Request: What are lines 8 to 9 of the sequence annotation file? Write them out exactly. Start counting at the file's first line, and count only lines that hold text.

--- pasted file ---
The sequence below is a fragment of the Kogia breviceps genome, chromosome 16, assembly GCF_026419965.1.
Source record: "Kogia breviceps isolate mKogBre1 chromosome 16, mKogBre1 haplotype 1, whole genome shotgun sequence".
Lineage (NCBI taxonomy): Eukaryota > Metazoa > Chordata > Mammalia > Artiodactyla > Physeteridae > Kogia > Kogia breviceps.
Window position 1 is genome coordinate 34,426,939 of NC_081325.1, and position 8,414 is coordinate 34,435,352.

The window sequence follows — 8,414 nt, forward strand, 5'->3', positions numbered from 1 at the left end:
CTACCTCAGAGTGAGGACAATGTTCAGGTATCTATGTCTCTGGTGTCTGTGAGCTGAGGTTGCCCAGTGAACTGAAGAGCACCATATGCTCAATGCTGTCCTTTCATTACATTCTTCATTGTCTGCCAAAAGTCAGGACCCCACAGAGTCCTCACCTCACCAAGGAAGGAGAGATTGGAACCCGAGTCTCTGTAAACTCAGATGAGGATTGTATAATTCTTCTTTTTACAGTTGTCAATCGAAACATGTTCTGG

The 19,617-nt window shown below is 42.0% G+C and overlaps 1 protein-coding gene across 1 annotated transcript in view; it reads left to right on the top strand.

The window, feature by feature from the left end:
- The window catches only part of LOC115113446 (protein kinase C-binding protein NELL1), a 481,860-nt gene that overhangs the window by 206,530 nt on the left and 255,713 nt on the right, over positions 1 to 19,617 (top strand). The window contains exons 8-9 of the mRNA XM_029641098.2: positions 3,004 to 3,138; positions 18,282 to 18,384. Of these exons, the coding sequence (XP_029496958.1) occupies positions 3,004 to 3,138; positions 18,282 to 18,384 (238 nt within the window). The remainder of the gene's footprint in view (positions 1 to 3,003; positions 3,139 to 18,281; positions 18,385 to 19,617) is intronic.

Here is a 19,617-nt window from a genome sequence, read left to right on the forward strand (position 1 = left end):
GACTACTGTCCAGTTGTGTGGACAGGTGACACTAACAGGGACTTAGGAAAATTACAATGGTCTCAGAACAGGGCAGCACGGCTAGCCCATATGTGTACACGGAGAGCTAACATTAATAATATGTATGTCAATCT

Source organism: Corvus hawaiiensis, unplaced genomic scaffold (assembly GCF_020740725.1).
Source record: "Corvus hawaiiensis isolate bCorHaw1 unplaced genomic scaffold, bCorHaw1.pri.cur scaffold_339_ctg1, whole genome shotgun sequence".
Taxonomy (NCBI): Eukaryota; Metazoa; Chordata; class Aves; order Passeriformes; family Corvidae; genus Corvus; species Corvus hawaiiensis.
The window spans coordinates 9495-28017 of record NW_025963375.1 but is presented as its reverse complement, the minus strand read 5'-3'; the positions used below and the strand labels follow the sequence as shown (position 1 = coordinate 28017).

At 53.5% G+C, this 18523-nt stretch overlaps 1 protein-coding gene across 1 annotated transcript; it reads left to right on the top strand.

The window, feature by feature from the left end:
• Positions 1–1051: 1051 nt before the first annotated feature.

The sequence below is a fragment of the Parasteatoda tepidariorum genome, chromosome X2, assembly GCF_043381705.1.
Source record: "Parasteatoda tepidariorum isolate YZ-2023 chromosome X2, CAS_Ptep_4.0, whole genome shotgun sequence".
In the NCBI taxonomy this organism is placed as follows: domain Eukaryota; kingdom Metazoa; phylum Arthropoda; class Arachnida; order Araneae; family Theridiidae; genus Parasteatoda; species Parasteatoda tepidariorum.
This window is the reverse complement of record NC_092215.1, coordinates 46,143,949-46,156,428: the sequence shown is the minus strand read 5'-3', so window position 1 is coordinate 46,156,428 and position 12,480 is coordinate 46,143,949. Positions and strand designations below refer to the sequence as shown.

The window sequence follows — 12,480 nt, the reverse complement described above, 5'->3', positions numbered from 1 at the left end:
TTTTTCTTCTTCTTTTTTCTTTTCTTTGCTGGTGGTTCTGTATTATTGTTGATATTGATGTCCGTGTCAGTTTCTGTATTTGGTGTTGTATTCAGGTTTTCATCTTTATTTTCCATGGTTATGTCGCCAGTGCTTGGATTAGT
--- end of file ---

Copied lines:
The window, feature by feature from the left end:
- The window catches only part of LOC115113446 (protein kinase C-binding protein NELL1), a 481,860-nt gene that overhangs the window by 206,530 nt on the left and 255,713 nt on the right, over positions 1 to 19,617 (top strand). The window contains exons 8-9 of the mRNA XM_029641098.2: positions 3,004 to 3,138; positions 18,282 to 18,384. Of these exons, the coding sequence (XP_029496958.1) occupies positions 3,004 to 3,138; positions 18,282 to 18,384 (238 nt within the window). The remainder of the gene's footprint in view (positions 1 to 3,003; positions 3,139 to 18,281; positions 18,385 to 19,617) is intronic.